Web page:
Archbishop Auza said the Vatican is a moral authority, or “soft power,” that can influence behavior and provide an authoritative voice to address “the root causes upon which international terrorism feeds.”

“The Holy See believes that the dehumanizing impact of the ongoing, escalating use of terror by non-state actors is an urgent call for all states to commit to defeat such terrorist groups which represent a fundamental threat to our common humanity,” he said.

“Many of the causes that breed terrorism are evident, like the gangrening situation of oppression and persecution, extreme poverty and the sociocultural alienation of young or first-generation immigrants in Western countries. The Holy See and the Catholic Church not only have a voice, but the resources in these areas,” Archbishop Auza said.

This includes collaboration with governmental and civil groups to enhance sociocultural integration of immigrants, and condemnation of those who seek to detach faith from reason and use it as a justification for violence and extremism, he said.

Pope Francis has never been “so humanly sad and angry” as at the current kidnappings and killings in the Middle East, Archbishop Auza said.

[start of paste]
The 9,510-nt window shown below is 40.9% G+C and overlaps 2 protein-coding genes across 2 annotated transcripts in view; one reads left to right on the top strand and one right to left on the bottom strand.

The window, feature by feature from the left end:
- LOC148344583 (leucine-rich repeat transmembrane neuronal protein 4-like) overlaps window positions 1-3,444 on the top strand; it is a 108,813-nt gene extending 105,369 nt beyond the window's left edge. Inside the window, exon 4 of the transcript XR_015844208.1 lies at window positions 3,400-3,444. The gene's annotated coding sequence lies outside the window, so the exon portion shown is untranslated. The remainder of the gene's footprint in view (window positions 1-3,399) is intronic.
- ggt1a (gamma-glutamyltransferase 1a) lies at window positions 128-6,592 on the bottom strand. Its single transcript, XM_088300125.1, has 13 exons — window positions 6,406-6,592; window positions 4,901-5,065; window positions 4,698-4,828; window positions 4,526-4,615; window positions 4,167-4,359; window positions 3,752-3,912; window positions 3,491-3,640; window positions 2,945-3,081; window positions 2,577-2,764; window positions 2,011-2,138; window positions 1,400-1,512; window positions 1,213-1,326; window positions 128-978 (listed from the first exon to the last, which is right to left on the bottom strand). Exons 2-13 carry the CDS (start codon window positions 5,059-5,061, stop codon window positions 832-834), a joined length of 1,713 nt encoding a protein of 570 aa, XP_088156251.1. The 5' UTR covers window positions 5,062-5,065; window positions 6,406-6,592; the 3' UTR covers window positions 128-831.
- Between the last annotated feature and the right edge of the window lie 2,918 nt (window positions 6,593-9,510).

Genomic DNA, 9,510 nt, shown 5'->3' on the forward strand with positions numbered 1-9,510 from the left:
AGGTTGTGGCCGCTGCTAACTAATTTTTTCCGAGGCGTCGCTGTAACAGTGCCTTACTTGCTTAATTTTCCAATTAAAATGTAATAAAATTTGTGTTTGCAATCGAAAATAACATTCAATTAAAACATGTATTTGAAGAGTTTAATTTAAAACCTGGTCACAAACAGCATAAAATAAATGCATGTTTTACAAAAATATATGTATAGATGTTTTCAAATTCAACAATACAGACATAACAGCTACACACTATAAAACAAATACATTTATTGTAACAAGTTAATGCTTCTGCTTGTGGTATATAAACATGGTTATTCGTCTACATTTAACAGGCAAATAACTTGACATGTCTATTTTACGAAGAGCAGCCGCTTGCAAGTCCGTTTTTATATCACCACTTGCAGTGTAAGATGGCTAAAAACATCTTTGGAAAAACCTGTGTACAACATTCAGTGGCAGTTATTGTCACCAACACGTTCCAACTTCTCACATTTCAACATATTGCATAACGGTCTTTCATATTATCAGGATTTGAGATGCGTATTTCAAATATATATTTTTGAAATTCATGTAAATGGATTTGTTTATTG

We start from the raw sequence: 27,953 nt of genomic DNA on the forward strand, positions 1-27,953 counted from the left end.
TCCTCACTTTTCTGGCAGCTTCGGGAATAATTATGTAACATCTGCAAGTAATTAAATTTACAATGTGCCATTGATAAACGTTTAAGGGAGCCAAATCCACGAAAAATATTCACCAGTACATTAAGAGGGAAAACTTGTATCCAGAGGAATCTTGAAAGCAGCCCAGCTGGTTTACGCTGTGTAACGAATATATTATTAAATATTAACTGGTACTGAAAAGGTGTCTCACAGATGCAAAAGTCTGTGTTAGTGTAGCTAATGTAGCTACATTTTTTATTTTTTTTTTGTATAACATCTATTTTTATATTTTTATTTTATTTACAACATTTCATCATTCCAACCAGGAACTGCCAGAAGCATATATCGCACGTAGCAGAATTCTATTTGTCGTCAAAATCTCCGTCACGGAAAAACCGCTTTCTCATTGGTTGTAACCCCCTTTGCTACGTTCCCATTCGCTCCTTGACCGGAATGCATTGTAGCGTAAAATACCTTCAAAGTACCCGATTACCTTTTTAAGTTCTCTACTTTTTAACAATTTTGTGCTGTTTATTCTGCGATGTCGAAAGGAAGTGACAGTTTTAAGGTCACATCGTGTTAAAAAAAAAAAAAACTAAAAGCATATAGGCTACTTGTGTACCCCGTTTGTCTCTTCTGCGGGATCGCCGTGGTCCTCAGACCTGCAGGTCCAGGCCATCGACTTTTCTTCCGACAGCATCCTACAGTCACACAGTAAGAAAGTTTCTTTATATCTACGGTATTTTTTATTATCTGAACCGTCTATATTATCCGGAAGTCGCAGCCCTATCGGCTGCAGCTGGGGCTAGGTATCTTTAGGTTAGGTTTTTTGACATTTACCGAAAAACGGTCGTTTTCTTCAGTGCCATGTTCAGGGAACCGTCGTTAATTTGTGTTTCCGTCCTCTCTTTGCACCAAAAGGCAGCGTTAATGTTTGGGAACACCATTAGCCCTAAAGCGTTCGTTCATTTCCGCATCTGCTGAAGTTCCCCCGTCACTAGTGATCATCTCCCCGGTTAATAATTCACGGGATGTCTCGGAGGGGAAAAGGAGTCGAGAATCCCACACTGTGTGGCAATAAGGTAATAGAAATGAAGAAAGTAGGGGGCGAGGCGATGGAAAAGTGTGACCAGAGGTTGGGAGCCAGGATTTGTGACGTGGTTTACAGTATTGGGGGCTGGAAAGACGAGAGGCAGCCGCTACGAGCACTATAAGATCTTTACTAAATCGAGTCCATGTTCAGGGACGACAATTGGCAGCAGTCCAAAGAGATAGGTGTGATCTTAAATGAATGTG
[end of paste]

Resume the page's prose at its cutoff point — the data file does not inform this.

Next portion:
“Unfortunately, the U.N. has not come up with any concrete solutions. Political differences underlie the seeming inaction. Until the international community finds a way to stop the violence, we will expect more to come,” he said.

The Vatican also is making a moral argument against the possession and use of nuclear weapons in the current discussion of the “unfulfilled” nonproliferation treaty, Archbishop Auza said.

“The bargain is for nuclear weapons states to gradually disarm in exchange for non-nuclear-weapon states, refraining from acquiring nuclear arms,” he said, but “not only have the nuclear weapons states not disarmed, they have modernized their weapons.”

“We also know that others have acquired them. This is disheartening,” he added. “There is no reciprocal encouragement. There are new projects that are detrimental and contradictory to the treaty.”

Archbishop Auza said permanent nuclear deterrence jeopardizes the process of nuclear disarmament and nonproliferation. As a moral authority and a party to the U.N. treaty, the Vatican will continue to press for its implementation, while also recruiting religious and moral experts in the United States to raise consciousness and awareness of the issue, he said.